The patient was transferred to the operating room for an emergency surgical procedure. Through an inguinal approach the surgeons verified that the inguinal hernia sac contained a perforated gangrenous appendix. The surgeons opted for a prosthetic hernia repair with a polypropylene mesh and associated endovenous broad-spectrum antibiotic therapy (imipenem and cilastatin) during five days.

No perioperative or postoperative morbidity and mortality were recorded, and the patient was discharged at the sixth postoperative day. The patient presented good evolution on follow-up.


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Figure 1: Through a right inguinal approach the surgeons verified that the inguinal hernia sac contained a perforated gangrenous appendix.




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Figure 2: The inflamed appendicular lumen can be observed on the right. There is an interruption through the entire thickness of the wall of the ileocecal appendix making the histological diagnosis of perforated acute appendicitis (H&E stain, x400).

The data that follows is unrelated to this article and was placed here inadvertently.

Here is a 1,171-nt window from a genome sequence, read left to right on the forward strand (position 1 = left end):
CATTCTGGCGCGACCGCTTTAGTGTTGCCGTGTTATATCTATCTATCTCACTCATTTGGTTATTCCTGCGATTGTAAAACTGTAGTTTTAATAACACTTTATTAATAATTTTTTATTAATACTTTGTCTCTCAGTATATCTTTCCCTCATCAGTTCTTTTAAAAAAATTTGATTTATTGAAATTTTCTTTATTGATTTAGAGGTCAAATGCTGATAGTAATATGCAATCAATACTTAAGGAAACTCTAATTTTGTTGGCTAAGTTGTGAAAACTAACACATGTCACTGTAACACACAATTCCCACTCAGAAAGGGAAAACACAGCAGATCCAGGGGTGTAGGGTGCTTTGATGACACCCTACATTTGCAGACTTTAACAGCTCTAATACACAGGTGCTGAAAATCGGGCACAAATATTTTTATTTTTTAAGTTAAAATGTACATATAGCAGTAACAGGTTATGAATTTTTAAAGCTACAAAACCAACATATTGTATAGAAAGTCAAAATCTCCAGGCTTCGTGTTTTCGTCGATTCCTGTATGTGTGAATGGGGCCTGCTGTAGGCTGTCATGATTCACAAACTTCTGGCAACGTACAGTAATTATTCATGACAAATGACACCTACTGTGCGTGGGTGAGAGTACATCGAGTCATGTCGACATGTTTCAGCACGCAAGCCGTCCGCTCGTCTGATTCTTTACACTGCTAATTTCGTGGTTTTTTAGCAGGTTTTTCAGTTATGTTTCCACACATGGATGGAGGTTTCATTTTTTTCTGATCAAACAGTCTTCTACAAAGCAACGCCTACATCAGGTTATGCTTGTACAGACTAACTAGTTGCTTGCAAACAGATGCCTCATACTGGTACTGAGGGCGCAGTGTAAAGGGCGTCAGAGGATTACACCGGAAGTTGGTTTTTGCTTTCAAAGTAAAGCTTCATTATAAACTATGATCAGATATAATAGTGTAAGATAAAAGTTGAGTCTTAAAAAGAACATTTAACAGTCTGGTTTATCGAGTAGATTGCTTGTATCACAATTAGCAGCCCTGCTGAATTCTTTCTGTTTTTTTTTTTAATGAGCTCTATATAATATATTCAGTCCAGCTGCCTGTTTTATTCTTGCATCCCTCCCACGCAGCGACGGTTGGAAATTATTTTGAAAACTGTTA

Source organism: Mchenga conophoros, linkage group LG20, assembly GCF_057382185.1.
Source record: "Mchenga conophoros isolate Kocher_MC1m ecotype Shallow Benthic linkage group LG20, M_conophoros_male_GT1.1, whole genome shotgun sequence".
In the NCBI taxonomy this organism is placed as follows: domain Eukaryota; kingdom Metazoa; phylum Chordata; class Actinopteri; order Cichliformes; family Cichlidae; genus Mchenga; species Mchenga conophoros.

Discussion

Amyand's hernias are more common in males, as observed in this study, and may affect patients from three weeks old to 88 years old. The average age of incidence of about 69.4 years old [1] is also concordant with that presented here. Most cases occur in the right side, as a result of the normal anatomic position of the appendix, and also because of the fact that the right inguinal hernias are more common than the left ones. Also this is in accordance with the cases we registered. There are left side Amyand's hernias reported. These are rare and may be associated with situs inversus, intestinal malrotation or a mobile cecum [6] .